The City of Baltimore cannot delegate to any other agency the police powers, delegated to it by the Legislature, relating to any part of its governmental powers, although it may do its ministerial work by agents, and must of necessity clothe them with certain discretionary powers. p. 361
Ordinance 334 of Baltimore City, conferring upon zoning officials the right to refuse permits for the erection of any new building or any change in the use of an existing building, structure or land, when the new building or use would, in their opinion, create hazards from fire or disease, or menace the public welfare, security, health, or morals, and providing that in passing on applications for permits they may consider such matters and facts as in their judgment may be necessary to determine whether the new building or use will prejudice the public welfare, is invalid as delegating to those officials an unlimited discretion in determining what uses would conflict with the public welfare. pp. 361-368
The provision of the ordinance that, in passing on applications, the officials shall consider the character and use of buildings in the vicinity of the property mentioned in the application, and traffic conditions in that vicinity, does not supply proper standards for the guidance of the officials in refusing permits. pp. 362, 363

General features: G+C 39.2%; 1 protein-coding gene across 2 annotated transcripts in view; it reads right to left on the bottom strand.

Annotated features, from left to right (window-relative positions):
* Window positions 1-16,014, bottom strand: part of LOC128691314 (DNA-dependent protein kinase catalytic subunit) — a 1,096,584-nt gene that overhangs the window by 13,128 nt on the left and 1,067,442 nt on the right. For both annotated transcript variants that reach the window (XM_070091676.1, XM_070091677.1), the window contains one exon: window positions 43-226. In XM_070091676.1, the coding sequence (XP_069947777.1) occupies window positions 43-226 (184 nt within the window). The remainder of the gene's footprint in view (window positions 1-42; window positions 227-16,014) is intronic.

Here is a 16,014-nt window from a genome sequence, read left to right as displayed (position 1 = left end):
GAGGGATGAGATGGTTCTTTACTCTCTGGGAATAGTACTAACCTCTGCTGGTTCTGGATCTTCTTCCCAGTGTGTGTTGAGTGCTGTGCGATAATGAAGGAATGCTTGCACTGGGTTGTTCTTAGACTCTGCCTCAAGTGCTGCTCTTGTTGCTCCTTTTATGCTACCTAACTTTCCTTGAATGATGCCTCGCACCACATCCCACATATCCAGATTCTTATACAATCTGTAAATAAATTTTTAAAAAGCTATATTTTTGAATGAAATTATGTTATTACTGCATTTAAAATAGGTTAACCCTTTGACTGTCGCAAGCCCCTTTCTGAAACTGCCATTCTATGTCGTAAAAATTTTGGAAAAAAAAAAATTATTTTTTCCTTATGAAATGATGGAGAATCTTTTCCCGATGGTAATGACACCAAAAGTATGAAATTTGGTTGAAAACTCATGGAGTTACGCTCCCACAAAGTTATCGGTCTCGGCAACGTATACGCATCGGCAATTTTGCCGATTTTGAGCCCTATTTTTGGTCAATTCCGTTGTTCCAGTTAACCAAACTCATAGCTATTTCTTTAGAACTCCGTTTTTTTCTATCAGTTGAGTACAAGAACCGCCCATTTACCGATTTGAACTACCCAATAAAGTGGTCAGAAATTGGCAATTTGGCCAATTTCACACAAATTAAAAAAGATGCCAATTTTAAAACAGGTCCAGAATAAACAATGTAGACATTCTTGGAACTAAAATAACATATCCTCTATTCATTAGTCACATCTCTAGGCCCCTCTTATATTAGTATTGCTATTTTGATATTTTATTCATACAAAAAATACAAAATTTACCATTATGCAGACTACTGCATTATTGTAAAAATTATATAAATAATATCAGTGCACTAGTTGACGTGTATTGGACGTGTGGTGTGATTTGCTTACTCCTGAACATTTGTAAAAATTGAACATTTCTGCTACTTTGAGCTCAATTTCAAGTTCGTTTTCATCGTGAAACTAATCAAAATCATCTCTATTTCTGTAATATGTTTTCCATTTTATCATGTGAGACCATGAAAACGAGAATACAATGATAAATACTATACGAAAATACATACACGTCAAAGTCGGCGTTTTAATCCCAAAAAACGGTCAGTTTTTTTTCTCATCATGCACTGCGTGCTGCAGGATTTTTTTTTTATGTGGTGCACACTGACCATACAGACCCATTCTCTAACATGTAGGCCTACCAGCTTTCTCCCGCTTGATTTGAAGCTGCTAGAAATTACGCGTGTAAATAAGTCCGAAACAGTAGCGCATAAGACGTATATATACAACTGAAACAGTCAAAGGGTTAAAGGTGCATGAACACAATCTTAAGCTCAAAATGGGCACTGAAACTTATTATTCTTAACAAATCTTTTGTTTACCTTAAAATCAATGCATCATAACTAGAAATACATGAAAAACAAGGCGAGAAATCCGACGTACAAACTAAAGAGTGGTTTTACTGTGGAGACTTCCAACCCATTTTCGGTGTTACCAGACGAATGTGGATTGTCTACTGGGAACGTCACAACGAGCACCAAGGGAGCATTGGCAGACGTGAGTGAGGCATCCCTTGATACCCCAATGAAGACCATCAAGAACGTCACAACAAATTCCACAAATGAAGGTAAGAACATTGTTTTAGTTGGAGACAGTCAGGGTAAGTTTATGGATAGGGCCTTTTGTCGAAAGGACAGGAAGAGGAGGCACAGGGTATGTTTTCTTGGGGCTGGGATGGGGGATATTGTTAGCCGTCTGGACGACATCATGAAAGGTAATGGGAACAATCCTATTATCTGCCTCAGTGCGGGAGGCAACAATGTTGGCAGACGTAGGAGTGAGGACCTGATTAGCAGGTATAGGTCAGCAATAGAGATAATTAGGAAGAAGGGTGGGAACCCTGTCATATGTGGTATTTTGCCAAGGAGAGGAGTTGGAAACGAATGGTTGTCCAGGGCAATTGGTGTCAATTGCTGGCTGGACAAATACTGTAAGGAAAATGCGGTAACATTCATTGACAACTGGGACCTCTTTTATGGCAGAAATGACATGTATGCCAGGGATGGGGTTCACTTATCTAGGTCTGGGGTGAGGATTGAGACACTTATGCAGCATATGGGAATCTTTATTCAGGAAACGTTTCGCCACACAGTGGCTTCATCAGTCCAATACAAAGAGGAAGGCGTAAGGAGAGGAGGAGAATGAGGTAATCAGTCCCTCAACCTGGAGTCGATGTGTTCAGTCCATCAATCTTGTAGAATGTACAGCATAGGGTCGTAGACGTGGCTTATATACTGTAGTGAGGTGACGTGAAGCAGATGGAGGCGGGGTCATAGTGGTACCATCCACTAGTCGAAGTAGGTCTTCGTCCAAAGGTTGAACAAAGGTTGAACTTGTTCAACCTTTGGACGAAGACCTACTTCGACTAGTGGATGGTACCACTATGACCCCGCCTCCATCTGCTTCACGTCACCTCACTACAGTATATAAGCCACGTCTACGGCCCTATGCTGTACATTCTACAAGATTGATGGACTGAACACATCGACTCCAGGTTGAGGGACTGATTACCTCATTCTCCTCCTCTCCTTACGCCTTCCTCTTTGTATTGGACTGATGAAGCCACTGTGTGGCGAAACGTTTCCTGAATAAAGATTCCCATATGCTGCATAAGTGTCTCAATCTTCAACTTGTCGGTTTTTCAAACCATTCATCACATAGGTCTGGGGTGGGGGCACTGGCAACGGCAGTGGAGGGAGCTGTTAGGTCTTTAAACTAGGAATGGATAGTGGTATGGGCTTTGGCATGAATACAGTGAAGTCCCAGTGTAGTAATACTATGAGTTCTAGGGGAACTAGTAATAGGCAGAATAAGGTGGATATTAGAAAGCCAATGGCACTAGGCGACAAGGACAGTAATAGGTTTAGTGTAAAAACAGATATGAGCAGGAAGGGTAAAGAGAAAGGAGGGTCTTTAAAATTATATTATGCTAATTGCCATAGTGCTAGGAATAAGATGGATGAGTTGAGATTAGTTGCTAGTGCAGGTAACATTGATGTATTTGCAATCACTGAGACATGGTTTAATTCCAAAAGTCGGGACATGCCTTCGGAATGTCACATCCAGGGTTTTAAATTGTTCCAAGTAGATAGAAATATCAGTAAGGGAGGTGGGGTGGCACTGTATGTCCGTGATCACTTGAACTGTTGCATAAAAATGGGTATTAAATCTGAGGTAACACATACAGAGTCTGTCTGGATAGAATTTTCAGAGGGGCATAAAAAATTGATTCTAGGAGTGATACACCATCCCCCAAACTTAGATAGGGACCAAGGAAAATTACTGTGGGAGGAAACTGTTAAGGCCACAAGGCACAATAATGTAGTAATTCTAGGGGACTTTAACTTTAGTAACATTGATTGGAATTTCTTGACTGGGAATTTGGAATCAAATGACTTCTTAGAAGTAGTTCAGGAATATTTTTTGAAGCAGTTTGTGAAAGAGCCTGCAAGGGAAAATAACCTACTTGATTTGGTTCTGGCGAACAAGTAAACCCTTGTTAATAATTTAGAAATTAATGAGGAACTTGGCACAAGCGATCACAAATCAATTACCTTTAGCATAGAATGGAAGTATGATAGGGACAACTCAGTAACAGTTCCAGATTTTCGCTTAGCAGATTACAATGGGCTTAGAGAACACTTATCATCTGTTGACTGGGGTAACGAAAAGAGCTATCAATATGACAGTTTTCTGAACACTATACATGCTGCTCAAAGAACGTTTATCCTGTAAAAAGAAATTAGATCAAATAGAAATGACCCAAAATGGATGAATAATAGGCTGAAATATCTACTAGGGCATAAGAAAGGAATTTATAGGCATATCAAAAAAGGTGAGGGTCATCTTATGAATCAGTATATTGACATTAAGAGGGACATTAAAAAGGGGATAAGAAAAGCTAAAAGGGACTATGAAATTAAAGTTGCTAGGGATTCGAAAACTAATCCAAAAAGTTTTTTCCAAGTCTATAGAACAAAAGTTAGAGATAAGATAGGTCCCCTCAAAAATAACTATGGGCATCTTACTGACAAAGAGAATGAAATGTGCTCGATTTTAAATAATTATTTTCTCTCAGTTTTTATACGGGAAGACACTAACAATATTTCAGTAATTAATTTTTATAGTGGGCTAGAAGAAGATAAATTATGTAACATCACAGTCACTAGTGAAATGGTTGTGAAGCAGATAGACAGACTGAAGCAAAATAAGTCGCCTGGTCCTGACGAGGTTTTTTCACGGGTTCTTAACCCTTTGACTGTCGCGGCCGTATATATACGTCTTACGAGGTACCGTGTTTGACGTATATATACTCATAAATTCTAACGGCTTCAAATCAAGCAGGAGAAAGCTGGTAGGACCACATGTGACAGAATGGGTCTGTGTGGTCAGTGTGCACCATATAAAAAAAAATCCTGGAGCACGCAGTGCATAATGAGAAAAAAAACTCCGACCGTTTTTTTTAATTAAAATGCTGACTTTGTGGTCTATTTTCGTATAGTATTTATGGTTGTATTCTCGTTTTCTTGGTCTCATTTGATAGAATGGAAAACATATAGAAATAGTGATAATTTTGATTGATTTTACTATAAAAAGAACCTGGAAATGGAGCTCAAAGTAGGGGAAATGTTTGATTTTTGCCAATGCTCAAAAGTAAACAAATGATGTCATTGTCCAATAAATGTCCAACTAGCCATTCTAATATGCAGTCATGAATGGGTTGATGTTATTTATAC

Decided December 10th, 1925.
Appeal from the Baltimore City Court (DUKE BOND, J.).
Mandamus proceeding by Mary G. Tighe against Charles H. Osborne, Inspector of Buildings for Baltimore City. From a judgment in favor of respondent, petitioner appeals. Reversed.
The cause was argued before BOND, C.J., PATTISON, URNER, ADKINS, OFFUTT, DIGGES, PARKE, and WALSH, JJ.
C. Arthur Eby, for the appellant.
Philip B. Perlman, City Solicitor, with whom were Wirt A. Duvall, Jr., Deputy City Solicitor, and George E. Kieffner, Assistant City Solicitor, on the brief, for the appellee.